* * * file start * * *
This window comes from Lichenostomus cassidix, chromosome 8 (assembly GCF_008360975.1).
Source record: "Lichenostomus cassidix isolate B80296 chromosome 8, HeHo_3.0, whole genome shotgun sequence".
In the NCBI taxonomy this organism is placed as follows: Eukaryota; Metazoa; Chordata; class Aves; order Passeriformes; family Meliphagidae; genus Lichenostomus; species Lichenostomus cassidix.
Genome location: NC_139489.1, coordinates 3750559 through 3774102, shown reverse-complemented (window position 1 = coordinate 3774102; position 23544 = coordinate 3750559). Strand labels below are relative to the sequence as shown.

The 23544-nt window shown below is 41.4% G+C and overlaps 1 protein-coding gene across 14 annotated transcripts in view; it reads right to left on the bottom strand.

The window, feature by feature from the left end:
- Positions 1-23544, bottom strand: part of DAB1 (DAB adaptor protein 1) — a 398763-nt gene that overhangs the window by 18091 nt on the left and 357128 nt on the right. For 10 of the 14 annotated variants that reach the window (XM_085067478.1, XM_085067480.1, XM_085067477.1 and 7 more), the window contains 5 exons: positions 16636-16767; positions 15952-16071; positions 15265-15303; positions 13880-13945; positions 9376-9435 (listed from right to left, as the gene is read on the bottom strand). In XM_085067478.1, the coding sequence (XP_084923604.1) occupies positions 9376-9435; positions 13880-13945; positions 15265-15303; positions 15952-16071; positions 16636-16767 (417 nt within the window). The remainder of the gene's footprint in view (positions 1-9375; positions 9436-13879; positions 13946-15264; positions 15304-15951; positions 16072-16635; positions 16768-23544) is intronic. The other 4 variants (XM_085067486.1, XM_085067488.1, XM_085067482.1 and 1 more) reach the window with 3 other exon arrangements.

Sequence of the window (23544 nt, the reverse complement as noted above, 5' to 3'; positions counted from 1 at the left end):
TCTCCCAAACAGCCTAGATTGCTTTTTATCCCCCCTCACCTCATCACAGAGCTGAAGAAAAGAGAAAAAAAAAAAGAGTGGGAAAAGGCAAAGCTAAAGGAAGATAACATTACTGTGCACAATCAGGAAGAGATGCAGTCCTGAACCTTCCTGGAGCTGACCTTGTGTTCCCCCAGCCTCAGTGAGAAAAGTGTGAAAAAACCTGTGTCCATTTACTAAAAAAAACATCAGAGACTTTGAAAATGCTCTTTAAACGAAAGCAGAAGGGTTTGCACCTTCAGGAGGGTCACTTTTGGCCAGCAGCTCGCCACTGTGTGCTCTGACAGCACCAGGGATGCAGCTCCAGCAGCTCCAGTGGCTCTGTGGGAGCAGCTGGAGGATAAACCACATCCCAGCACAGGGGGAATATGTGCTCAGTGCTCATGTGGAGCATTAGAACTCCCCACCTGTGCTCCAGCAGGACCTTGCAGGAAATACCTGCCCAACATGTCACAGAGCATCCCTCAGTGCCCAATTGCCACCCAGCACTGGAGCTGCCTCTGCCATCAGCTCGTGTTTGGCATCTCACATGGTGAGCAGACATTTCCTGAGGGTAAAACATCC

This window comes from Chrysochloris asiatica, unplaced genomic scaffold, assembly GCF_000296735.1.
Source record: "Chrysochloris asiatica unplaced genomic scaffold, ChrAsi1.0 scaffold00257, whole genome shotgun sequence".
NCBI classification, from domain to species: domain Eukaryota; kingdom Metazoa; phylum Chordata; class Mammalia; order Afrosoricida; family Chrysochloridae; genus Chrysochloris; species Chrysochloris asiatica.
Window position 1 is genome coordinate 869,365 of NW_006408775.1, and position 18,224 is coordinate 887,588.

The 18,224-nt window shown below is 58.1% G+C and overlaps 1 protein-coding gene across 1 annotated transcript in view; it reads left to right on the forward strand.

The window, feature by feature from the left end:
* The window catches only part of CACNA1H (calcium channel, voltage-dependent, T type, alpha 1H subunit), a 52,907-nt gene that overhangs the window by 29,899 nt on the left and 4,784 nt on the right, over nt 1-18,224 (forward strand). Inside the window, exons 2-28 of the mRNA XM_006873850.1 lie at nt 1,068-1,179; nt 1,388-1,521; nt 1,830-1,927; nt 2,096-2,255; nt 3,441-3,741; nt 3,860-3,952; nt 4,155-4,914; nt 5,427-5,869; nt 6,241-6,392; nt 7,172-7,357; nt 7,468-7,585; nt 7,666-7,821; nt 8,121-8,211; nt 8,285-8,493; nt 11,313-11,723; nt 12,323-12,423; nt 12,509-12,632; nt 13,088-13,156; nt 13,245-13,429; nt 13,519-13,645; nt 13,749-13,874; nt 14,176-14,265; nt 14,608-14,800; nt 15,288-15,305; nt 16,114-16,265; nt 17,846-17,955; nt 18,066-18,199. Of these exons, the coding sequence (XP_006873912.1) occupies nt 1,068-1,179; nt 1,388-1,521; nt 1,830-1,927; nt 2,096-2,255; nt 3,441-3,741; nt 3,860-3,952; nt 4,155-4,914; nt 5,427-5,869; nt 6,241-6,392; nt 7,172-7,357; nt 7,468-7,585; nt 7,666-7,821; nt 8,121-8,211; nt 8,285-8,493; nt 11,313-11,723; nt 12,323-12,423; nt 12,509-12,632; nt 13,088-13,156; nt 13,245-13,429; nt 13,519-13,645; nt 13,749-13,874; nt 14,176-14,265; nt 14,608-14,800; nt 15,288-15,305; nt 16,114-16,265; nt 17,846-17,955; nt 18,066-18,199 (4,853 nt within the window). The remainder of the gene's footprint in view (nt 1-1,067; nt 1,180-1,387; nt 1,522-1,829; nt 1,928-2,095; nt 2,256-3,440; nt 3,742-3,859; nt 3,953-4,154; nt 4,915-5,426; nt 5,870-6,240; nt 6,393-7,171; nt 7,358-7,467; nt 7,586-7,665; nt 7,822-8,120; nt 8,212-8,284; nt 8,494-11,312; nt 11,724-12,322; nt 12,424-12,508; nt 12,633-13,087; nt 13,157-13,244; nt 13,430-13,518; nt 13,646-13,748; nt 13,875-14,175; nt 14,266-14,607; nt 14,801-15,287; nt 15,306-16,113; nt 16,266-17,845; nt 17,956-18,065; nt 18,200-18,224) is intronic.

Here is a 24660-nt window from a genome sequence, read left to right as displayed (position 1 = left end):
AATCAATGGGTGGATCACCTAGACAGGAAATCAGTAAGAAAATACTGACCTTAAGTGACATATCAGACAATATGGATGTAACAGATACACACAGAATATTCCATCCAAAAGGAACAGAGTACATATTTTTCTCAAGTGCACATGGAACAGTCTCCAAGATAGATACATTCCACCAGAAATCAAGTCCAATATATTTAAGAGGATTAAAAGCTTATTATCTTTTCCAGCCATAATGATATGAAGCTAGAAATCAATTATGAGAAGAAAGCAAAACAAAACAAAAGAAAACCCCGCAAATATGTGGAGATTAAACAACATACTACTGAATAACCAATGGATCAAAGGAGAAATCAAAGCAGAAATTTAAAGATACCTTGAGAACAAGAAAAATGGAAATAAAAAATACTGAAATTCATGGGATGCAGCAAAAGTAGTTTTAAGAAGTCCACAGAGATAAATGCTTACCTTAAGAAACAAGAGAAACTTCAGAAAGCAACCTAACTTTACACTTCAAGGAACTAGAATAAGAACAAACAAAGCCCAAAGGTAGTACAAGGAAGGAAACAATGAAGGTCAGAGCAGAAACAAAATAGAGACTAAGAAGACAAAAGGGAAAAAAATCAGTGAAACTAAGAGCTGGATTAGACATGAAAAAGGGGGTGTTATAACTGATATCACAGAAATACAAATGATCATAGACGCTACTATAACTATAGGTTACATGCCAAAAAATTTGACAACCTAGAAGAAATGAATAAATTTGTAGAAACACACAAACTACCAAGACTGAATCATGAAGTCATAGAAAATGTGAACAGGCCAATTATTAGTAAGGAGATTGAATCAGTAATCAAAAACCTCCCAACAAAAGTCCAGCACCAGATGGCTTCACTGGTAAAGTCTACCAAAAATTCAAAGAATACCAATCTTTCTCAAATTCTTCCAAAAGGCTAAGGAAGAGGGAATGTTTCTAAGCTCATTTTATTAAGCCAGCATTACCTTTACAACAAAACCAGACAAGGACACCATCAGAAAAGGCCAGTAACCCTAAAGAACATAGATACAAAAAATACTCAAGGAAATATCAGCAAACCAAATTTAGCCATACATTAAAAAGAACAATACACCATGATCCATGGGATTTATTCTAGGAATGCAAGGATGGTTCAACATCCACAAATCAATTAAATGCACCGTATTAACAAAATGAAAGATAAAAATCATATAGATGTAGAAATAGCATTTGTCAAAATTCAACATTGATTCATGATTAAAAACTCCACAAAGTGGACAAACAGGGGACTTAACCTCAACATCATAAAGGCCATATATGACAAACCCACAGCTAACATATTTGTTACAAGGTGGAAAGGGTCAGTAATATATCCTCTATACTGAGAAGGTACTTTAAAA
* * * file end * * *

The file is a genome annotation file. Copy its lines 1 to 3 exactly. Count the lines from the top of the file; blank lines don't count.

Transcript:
This window comes from Lichenostomus cassidix, chromosome 8 (assembly GCF_008360975.1).
Source record: "Lichenostomus cassidix isolate B80296 chromosome 8, HeHo_3.0, whole genome shotgun sequence".
In the NCBI taxonomy this organism is placed as follows: Eukaryota; Metazoa; Chordata; class Aves; order Passeriformes; family Meliphagidae; genus Lichenostomus; species Lichenostomus cassidix.